There were rumors a few months back that Briggs Ranch Golf Club, a golf-only country club in San Antonio designed by Tom Fazio, was working on bringing a high-profile event to the course. About 18 months earlier there had been much talk about Briggs Ranch and the LPGA Tour working to put an LPGA tournament in San Antonio. That never happened (Briggs Ranch wasn't able to drum up enough support from the San Antonio business community that already has PGA Tour and Champions Tour events to get involved in).
What would this "major announcement" turn out to be?
The answer: the Texas Grand Slam. Color me unimpressed.
You might not even know what the Texas Grand Slam is. It's a made-for-TV foursome of Ben Crenshaw, Tom Kite, Mark Brooks and Justin Leonard - four Texas grand slam winners - playing 18 holes, with the telecast airing around Thanksgiving Day on Fox Southwest. This is the third year the event has been played.
Don't get me wrong - I completely understand why Briggs Ranch would want this at their course: It gets them on TV. That's very important to a course that is trying to sell lots and houses and memberships. And maybe it will serve as a showcase for officials with the pro tours.
Briggs Ranch has also put in a bid to steal the San Antonio Champions Tour tournament away from Oak Hills Country Club, but I doubt that will happen. The AT&T Championship always draws one of the strongest senior circuit fields of the year, in October, near the very end of the Champions Tour season, only because the golfers love Oak Hills so much.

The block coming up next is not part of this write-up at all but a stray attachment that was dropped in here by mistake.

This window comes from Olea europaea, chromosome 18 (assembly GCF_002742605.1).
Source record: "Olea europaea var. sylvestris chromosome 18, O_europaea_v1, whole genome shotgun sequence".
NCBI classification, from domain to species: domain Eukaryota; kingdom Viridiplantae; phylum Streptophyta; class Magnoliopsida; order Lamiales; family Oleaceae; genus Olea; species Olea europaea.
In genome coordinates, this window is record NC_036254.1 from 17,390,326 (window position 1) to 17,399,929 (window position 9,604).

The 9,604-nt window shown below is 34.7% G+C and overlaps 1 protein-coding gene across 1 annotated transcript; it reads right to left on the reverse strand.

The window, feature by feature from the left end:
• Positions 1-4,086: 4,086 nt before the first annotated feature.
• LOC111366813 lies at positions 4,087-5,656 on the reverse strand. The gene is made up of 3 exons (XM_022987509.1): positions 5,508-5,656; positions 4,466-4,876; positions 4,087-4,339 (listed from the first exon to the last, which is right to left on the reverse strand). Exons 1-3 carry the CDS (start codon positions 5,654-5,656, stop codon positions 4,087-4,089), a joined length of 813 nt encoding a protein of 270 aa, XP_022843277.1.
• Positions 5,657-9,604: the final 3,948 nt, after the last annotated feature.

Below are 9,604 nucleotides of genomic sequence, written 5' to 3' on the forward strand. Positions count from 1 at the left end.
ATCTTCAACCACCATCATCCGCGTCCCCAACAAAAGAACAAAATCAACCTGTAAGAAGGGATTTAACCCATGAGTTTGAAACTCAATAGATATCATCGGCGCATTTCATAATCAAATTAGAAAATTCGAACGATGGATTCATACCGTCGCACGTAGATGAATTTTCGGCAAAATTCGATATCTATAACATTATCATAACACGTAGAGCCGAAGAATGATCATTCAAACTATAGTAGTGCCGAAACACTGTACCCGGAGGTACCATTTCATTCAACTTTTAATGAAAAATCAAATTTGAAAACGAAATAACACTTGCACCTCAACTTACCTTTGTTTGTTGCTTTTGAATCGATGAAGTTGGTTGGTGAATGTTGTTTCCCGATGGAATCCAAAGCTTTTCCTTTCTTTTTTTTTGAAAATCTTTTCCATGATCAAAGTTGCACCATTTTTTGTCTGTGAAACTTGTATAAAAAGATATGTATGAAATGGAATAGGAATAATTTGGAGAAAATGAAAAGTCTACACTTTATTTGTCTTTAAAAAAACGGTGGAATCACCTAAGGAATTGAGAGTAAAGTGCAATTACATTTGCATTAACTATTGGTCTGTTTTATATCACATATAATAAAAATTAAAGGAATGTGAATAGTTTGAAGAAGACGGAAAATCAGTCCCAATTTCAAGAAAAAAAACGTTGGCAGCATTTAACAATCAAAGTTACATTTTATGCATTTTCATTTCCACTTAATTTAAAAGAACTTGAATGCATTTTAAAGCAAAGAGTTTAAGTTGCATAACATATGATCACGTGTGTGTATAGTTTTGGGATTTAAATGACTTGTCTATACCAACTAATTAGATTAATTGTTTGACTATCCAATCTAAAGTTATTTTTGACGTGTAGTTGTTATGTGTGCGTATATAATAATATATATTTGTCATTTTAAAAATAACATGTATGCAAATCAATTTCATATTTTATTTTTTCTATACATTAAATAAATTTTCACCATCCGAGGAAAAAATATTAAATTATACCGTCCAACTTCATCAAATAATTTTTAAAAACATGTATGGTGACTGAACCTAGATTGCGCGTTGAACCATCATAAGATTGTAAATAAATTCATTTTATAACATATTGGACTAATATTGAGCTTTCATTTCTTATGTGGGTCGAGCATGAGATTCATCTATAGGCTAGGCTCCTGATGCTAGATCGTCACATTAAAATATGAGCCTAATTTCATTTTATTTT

If Briggs Ranch and other newer, top clubs in Texas want to get on the radar screens of the USGA, PGA of America, and the top professional tours, they need to do it the old-fashioned way: by recruiting USGA and PGA of America officials. By applying to host low-level USGA championships and regional PGA tournaments.
The Club at Carlton Woods, for example, is this year hosting what is probably the most obscure USGA championship, the State Team Championship. Assuming the club proves a good host, expect in a couple years to hear an announcement that Carlton Woods is getting a bigger and better USGA championship.
If Briggs Ranch wants a top-level tour event, it can also go after a three-year deal to host a Futures Tour tournament (especially if it is still interested in the LPGA, since the LPGA now owns the Futures Tour). That would give the club experience hosting a full-field tournament, a chance to prove it can run such a tournament successfully, without the pressure of having to immediately find oodles of sponsors in a tight sponsorship market.
The Texas Grand Slam gets the club on TV, and might lead to home, lot or membership sales. It might also simply be an example of "we'll take what we can get."
See the San Antonio Express-News article for more on the Texas Grand Slam.